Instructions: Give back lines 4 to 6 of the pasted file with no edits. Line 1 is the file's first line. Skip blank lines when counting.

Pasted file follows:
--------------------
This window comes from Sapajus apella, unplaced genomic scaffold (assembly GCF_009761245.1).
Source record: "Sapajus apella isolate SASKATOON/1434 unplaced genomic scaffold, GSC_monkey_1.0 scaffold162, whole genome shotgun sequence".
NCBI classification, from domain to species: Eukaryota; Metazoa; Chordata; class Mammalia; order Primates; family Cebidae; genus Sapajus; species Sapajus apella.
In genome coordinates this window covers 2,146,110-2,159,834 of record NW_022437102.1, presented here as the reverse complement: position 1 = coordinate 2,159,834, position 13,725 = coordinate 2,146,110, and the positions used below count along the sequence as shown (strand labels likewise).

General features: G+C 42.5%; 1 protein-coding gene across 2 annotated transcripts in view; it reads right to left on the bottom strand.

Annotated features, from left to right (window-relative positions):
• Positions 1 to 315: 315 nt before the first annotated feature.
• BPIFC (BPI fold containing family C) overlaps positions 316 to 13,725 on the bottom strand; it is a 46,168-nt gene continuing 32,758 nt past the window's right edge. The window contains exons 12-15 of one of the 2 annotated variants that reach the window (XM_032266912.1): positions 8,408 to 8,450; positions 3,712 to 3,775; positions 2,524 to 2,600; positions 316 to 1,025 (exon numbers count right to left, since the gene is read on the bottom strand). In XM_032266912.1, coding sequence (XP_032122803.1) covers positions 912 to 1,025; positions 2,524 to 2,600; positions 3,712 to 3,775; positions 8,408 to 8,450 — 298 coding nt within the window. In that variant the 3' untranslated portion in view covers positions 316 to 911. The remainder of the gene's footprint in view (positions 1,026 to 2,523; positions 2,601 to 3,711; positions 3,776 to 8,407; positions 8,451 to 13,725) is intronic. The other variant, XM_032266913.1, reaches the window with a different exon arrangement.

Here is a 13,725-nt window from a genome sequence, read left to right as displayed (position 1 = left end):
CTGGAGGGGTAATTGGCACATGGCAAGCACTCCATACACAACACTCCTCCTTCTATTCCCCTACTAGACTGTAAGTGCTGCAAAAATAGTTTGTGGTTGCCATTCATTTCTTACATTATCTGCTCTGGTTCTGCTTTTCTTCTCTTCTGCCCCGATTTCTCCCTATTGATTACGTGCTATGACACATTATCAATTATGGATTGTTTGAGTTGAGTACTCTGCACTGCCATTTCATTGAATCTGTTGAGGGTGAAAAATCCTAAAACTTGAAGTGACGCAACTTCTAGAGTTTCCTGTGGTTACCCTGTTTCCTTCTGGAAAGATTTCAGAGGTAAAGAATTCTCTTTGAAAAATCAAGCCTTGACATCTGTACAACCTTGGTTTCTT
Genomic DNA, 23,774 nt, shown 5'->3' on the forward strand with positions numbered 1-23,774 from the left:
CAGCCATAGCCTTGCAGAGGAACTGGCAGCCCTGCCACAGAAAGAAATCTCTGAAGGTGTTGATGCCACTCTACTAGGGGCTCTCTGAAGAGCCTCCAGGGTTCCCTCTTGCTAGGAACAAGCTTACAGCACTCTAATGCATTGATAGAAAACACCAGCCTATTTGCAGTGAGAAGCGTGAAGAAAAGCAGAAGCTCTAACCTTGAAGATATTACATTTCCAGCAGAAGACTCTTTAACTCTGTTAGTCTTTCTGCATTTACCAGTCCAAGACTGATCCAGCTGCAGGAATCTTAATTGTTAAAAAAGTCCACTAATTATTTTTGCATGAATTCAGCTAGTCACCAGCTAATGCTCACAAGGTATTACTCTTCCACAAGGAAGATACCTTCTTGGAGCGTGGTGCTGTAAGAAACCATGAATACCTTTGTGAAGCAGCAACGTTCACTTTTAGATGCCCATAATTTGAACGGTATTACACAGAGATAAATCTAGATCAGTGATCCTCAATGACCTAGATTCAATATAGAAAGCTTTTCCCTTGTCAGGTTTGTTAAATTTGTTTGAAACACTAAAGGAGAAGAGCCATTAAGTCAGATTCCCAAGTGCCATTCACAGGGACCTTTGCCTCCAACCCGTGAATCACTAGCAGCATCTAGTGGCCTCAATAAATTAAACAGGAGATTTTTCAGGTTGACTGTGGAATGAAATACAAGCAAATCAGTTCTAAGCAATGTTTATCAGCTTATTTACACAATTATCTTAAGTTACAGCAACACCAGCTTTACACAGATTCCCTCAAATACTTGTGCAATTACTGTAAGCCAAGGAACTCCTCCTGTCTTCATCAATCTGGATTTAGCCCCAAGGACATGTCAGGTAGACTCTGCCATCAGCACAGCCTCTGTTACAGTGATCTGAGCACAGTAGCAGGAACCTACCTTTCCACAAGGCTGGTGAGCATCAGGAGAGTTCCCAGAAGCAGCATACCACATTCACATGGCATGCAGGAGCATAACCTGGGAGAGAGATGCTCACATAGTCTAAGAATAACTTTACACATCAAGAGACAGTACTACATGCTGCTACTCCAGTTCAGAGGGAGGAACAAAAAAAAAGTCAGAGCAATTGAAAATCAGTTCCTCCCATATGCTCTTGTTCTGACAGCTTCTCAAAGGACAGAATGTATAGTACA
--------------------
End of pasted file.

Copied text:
In genome coordinates this window covers 2,146,110-2,159,834 of record NW_022437102.1, presented here as the reverse complement: position 1 = coordinate 2,159,834, position 13,725 = coordinate 2,146,110, and the positions used below count along the sequence as shown (strand labels likewise).

General features: G+C 42.5%; 1 protein-coding gene across 2 annotated transcripts in view; it reads right to left on the bottom strand.

Annotated features, from left to right (window-relative positions):